The Montezuma Fire is on the Baboquivari Mountain Range in the Tohono O'odham Nation west of Tucson. As of June 11, the fire was 95 percent contained.
Two other firefighters, including 29-year-old Andy Rosales of Yuma, sustained minor injuries during the incident.
Rosales returned to Yuma Tuesday after being released from the hospital where he was treated for neck and back injuries.
Memorial services for Polk were held Thursday at the Quechan Community Center. On Friday, a wake is scheduled to begin at 3 p.m. at Yuma Mortuary. Funeral services will follow at 5 p.m. at the Cry House in Winterhaven. Polk will be cremated at dawn Saturday at the Quechan Cemetery.
Due to the procession that will accompany Polk's body between Yuma Mortuary and the Cry House, the city of Yuma is expecting traffic delays along the route.
The procession will begin at Yuma Mortuary, 551 W. 16th St., travel east to 4th Avenue, north to 1st Street and then east where all of the vehicles except the firetrucks will cross the Ocean-to-Ocean Bridge.
Motorists in the area will not be able to cross 4th Avenue between 1st and 16th streets during the procession unless directed by police officers, who will provide on-site traffic control.
Polk was an enrolled member of the San Carlos Apache Tribe and a descendant of the Quechan Tribe of Fort Yuma. Polk's native name was "Two Feathers" and "Morning Dancer at Sunrise."
According to family members, Polk was known for his outgoing, caring, friendly personality and good sense of humor. He enjoyed fishing, cooking and spending time with family, especially his daughter, Aiyana Polk.
While a student at San Pasqual High School in Winterhaven during the late 1990s, Polk was a member of the athletic club. He was regularly involved with the annual Strong Hearts Native Society pow wows held on the school's football field as a singer and grass dancer.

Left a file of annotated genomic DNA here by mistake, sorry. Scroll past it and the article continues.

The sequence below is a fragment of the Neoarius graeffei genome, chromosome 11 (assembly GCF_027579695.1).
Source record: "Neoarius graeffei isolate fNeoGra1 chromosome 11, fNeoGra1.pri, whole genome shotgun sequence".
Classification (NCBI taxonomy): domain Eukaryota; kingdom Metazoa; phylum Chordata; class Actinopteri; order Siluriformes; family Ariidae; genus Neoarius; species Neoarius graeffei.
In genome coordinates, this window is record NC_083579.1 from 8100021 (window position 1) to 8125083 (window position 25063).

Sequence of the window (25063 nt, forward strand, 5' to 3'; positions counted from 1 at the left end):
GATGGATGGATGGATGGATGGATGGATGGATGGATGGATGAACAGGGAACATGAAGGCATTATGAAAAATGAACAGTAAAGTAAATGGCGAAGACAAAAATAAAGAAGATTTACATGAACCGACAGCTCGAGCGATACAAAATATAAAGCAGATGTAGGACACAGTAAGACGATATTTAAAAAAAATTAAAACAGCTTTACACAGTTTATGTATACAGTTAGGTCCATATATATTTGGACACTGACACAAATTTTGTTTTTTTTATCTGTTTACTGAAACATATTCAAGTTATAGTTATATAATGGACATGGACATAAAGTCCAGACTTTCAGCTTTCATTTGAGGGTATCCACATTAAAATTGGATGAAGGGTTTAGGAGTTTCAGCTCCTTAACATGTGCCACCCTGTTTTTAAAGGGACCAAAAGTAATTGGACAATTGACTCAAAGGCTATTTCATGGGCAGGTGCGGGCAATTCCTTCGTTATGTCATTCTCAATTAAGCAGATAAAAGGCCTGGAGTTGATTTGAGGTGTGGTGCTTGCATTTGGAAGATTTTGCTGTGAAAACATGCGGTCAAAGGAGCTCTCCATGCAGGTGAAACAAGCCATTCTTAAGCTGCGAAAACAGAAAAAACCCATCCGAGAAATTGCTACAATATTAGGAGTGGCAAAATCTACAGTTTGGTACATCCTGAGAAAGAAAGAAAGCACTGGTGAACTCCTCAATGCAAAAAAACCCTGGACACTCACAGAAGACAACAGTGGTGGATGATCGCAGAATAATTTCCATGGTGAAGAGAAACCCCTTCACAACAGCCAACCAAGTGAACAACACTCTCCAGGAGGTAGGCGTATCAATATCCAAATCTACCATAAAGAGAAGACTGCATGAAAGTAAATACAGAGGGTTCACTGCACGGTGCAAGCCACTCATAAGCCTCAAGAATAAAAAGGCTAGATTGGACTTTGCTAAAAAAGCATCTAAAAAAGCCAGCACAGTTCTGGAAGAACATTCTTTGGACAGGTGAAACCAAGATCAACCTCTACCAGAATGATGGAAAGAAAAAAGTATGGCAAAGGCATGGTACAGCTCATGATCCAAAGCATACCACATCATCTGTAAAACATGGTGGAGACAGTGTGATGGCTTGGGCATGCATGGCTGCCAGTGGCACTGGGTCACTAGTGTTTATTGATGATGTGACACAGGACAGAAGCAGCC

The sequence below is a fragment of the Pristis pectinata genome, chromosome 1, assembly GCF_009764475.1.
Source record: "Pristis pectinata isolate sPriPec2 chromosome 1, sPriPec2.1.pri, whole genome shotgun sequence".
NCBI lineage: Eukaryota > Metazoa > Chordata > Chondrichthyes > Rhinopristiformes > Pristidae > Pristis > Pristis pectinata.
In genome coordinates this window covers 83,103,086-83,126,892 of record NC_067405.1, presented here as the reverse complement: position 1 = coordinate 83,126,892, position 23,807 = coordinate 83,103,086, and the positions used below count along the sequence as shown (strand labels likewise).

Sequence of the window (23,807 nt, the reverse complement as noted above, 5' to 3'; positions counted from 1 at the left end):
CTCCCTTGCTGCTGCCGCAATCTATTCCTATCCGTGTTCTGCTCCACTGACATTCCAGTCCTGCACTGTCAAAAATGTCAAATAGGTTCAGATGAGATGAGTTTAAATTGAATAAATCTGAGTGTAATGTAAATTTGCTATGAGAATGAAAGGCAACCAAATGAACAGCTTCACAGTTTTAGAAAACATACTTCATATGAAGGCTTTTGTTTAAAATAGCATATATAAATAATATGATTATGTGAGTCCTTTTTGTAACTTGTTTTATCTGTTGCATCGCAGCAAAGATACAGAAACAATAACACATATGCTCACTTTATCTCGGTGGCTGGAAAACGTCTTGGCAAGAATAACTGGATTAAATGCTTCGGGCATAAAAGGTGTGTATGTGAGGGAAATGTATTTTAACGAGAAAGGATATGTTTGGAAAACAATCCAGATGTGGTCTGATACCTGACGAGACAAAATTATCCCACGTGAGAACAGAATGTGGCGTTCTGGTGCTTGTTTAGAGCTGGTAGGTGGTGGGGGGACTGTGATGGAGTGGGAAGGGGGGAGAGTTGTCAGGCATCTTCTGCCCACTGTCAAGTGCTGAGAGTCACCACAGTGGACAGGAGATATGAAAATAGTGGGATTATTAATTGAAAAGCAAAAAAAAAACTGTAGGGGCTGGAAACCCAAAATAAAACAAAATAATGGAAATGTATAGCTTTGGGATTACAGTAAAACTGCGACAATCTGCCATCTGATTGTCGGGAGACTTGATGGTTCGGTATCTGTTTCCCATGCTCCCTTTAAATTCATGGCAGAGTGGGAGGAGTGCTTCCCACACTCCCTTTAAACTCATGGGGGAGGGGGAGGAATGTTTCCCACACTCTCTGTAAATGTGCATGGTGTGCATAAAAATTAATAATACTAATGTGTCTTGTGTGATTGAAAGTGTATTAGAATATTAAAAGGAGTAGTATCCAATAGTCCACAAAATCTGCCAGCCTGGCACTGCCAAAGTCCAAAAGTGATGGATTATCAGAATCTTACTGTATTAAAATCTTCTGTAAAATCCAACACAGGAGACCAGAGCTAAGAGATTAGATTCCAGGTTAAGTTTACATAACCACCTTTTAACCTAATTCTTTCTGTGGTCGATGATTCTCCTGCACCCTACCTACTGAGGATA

Polk graduated in 1999 and attended one year at Haskell Indian College in Lawrence, Kan.
He later attended the Fort Yuma Academy for Firefighters before serving with the U.S. Bureau of Indian Affairs at the Fort Yuma agency for 10 years. During his time with BIA, Polk became a leader of the Prescribed Fire Operations and Fuels Program. He was a firing boss, an engine boss and a Type 4 incident commander. He was training to be a fire investigator and a burn boss.
He worked with several federal organizations and local fire departments. His responsibility was to all five tribes along the Colorado River regarding the fuels program.
He is survived by daughter, Aiyana Polk; mother, Ramona Villa; grandmother, Lucinda Polk; and siblings Manual, Alex and Raquiel Villa.
Cards can be sent to the Polk Family at 673 Baseline Road, Winterhaven, CA 92283.
Flowers can be sent to Yuma Mortuary before 3 p.m. Friday. Donations for Polk's family are being accepted at AEA Federal Credit Union. The donation account number is 1613510-010.
Written by The Sun